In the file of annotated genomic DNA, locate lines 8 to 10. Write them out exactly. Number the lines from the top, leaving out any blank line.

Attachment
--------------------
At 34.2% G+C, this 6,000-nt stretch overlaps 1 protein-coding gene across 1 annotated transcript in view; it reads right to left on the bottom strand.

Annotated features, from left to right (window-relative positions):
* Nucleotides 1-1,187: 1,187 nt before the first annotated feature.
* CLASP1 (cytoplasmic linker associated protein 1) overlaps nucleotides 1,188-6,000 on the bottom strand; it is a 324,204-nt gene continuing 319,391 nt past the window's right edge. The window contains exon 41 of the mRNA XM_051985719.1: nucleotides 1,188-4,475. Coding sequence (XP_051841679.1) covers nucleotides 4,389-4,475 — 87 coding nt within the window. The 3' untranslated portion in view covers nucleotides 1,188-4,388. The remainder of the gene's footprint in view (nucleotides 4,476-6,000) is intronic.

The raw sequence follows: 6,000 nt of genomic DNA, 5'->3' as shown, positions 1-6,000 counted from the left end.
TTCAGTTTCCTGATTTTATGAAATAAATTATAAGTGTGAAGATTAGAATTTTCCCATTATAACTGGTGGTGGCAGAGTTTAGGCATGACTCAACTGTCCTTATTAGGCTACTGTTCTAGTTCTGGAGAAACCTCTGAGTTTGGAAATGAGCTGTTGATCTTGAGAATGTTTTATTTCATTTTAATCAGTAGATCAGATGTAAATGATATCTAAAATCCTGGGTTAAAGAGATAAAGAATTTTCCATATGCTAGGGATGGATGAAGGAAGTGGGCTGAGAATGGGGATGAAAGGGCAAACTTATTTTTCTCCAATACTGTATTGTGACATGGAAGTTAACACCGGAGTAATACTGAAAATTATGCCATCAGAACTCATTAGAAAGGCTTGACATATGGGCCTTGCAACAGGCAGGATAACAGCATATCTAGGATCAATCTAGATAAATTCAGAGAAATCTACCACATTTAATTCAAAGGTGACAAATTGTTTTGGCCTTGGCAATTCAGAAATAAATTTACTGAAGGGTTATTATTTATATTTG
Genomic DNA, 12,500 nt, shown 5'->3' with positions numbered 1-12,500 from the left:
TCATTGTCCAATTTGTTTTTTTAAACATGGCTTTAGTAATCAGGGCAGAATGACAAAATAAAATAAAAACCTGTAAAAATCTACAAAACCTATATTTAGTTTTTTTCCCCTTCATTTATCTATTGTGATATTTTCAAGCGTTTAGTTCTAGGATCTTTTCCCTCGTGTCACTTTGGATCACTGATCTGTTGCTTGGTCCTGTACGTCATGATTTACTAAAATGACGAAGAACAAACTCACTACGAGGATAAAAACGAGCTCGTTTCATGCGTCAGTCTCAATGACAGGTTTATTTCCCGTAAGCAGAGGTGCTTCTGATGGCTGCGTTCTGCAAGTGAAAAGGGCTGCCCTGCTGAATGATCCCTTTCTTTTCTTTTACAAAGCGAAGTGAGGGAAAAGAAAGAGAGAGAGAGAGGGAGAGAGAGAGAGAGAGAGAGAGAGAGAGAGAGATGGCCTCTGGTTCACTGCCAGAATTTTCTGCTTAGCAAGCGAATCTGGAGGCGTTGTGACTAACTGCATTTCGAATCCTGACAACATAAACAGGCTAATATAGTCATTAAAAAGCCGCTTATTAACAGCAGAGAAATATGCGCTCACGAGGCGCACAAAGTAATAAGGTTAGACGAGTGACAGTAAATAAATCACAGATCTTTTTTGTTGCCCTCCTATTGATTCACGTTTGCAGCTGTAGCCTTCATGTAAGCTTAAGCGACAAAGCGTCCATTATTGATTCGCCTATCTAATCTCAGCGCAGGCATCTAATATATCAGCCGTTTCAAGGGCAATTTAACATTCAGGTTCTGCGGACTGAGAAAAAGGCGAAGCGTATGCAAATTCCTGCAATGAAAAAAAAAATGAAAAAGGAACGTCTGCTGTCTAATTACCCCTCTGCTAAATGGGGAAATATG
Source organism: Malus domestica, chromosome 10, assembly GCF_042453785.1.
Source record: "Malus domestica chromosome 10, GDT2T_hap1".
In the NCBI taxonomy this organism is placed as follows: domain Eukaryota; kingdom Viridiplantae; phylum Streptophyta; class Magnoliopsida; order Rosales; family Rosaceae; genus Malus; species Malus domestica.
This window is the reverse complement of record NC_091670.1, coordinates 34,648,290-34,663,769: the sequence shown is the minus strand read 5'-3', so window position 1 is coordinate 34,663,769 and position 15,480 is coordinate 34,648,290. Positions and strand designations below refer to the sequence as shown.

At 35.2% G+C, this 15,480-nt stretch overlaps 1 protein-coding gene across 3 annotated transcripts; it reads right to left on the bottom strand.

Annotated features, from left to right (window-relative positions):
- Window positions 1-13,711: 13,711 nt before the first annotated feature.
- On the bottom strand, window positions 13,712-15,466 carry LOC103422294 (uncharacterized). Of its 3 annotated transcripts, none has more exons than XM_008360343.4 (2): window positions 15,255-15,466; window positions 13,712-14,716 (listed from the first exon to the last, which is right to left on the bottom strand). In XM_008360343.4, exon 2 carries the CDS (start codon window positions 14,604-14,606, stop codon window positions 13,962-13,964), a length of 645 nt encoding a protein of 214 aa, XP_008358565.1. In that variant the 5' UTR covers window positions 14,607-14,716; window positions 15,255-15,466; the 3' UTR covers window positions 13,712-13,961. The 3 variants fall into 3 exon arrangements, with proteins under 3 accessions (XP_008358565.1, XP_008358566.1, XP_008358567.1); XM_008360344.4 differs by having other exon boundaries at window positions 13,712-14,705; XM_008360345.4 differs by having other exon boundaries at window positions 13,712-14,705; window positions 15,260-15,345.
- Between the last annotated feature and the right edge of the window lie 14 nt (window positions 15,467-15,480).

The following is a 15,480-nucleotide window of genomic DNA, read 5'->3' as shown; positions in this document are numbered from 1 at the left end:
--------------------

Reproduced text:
TCATTGTCCAATTTGTTTTTTTAAACATGGCTTTAGTAATCAGGGCAGAATGACAAAATAAAATAAAAACCTGTAAAAATCTACAAAACCTATATTTAGTTTTTTTCCCCTTCATTTATCTATTGTGATATTTTCAAGCGTTTAGTTCTAGGATCTTTTCCCTCGTGTCACTTTGGATCACTGATCTGTTGCTTGGTCCTGTACGTCATGATTTACTAAAATGACGAAGAACAAACTCACTACGAGGATAAAAACGAGCTCGTTTCATGCGTCAGTCTCAATGACAGGTTTATTTCCCGTAAGCAGAGGTGCTTCTGATGGCTGCGTTCTGCAAGTGAAAAGGGCTGCCCTGCTGAATGATCCCTTTCTTTTCTTTTACAAAGCGAAGTGAGGGAAAAGAAAGAGAGAGAGAGAGGGAGAGAGAGAGAGAGAGAGAGAGAGAGAGAGAGATGGCCTCTGGTTCACTGCCAGAATTTTCTGCTTAGCAAGCGAATCTGGAGGCGTTGTGACTAACTGCATTTCGAATCCTGACAACATAAACAGGCTAATATAGTCATTAAAAAGCCGCTTATTAACAGCAGAGAAATATGCGCTCACGAGGCGCACAAAGTAATAAGGTTAGACGAGTGACAGTAAATAAATCACAGATCTTTTTTGTTGCCCTCCTATTGATTCACGTTTGCAGCTGTAGCCTTCATGTAAGCTTAAGCGACAAAGCGTCCATTATTGATTCGCCTATCTAATCTCAGCGCAGGCATCTAATATATCAGCCGTTTCAAGGGCAATTTAACATTCAGGTTCTGCGGACTGAGAAAAAGGCGAAGCGTATGCAAATTCCTGCAATGAAAAAAAAAATGAAAAAGGAACGTCTGCTGTCTAATTACCCCTCTGCTAAATGGGGAAATATG
Source organism: Malus domestica, chromosome 10, assembly GCF_042453785.1.
Source record: "Malus domestica chromosome 10, GDT2T_hap1".